This 1974 Video Called Patrol Vehicle Operation: Emergency Driving Is Great – Recognize The Location?


This 1974 Video Called Patrol Vehicle Operation: Emergency Driving Is Great – Recognize The Location?

We love these old cop car driving videos. Not because they provide some incredible level of entertainment through the narration but because videos like this one called Patrol Vehicle Operation: Emergency Driving feature awesome old cop cars. In this case we are in the greater Los Angeles area and it is 1974 so you know what that means. Mopars! It also means looking at a familiar location. Rather than make you guess we’ll just come right out and tell you that this was made at the Pomona Fairplex and lots of time was spent on the drag strip where the NHRA Winternationals is run to this day. It looks a lot different now but you’ll see the little tower, the Cragar finish line signs, and the guardrails.

The best part of this video is the skidpad which is basically just a part of the parking lot at the Fairplex that got a bunch of this special “soap” splooged onto it making it slipperier than whale poop and the students in the class work on their car control at low speeds on this surface. The slides are nearly graceful and at super slow speeds, drivers can learn when they need to start steering to prevent ’em from getting worse. It looks really fun.

The cars used for many of the maneuvers are massive and cool. The massive Dodge Polaras are sweet but we’re really digging the Coronets that are used in a couple of the training exercises. Lots more fun looking than today’s blobby cop cars, that is for sure.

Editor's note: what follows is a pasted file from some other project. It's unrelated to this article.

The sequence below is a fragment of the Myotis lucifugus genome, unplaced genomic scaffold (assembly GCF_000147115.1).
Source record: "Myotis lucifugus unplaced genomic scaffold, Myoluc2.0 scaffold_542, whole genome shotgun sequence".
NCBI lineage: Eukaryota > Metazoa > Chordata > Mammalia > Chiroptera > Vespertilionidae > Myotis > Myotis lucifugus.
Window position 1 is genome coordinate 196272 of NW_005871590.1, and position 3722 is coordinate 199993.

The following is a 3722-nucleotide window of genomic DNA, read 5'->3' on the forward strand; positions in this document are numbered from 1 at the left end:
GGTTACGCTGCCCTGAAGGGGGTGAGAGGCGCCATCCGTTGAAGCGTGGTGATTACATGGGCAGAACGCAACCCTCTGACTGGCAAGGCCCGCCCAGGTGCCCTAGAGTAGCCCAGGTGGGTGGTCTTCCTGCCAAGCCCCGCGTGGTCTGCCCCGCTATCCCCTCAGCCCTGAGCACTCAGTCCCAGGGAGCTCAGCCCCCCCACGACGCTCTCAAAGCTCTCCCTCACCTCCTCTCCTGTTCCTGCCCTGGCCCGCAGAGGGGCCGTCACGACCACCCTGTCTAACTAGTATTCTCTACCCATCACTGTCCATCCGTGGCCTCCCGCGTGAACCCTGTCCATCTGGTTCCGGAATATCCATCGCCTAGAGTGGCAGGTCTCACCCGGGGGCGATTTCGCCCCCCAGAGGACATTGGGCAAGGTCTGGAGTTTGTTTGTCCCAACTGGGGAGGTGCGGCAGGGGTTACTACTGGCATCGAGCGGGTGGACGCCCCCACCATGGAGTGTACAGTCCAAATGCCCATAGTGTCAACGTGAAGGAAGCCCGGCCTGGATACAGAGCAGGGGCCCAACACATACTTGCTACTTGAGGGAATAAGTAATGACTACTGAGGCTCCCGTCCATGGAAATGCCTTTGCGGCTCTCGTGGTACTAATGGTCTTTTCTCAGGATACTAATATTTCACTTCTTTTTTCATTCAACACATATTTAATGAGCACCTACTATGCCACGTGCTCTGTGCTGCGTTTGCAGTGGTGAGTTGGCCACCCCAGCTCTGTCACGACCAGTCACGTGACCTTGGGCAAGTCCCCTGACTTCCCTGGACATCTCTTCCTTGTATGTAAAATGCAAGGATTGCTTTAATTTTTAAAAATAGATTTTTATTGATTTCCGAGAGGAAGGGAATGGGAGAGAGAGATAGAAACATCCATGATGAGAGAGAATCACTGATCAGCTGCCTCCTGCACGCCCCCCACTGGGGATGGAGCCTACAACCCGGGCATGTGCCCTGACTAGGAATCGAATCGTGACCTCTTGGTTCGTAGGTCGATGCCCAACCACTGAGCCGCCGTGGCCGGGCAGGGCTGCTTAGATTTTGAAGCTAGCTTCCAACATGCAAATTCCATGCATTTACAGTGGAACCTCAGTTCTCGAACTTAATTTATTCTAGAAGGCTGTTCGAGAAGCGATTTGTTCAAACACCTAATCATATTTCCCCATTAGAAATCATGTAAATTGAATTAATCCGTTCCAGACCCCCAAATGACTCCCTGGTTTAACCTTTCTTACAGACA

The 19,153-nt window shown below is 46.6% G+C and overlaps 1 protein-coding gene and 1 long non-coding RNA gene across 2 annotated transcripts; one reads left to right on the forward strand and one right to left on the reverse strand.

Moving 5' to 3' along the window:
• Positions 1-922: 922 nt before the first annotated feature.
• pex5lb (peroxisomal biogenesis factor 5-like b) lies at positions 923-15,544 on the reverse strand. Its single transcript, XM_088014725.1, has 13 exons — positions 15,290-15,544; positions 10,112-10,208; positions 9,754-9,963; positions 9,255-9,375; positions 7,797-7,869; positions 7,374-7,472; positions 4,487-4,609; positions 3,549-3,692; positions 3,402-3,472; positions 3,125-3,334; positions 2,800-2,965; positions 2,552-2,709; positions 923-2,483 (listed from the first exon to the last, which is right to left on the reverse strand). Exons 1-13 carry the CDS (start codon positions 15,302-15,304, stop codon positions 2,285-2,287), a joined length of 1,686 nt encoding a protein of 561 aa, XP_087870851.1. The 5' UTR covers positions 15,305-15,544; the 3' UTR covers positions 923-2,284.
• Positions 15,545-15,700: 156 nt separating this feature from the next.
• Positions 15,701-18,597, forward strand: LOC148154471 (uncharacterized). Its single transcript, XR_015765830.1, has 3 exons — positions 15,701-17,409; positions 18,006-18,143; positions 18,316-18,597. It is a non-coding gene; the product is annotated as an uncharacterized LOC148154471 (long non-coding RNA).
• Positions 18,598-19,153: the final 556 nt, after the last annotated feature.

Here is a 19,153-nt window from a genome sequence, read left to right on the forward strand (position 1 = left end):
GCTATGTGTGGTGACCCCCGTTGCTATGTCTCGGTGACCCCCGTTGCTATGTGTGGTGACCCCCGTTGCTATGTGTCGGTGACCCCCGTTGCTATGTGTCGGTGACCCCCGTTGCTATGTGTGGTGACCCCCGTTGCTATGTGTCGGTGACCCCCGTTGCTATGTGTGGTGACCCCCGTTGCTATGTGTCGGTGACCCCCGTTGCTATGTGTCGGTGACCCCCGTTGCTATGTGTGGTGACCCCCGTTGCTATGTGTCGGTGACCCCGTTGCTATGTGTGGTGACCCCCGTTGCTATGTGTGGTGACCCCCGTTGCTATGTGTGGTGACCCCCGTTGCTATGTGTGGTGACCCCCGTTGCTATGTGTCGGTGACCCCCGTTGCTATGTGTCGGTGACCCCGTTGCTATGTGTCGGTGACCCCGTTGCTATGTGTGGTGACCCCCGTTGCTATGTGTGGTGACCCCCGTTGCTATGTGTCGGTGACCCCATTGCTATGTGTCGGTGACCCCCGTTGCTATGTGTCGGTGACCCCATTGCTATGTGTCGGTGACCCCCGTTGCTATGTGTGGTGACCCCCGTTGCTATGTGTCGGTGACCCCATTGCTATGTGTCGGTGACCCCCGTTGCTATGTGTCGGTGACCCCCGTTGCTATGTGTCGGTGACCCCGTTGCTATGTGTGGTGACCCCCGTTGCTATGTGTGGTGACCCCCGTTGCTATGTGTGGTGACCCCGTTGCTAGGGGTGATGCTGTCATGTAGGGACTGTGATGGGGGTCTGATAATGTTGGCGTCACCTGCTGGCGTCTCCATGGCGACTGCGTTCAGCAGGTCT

Oh the other thing about this video? Industrial strength side burns. Was it a law that everyone needed to have them back then?

Press play below to watch Patrol Vehicle Operation: Emergency Driving circa 1974 –


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2 thoughts on “This 1974 Video Called Patrol Vehicle Operation: Emergency Driving Is Great – Recognize The Location?

  1. Bill Greenwood

    You have to hand it to Chrysler. Those big C-bodies cornered pretty flat (for the era) and appeared to be neutral enough for the driver to have a certain amount of input over whether or not they were understeering or oversteering. It would be interesting to see how a 69-70 Fury or Polara with some modern suspension upgrades and rubber might compare to some modern muscle.
    Discs all around, 255-60-15 rubber, polyurethane suspension bushings, bigger anti-roll bars, and modern shocks might really wake up the handling even more.

    Reply

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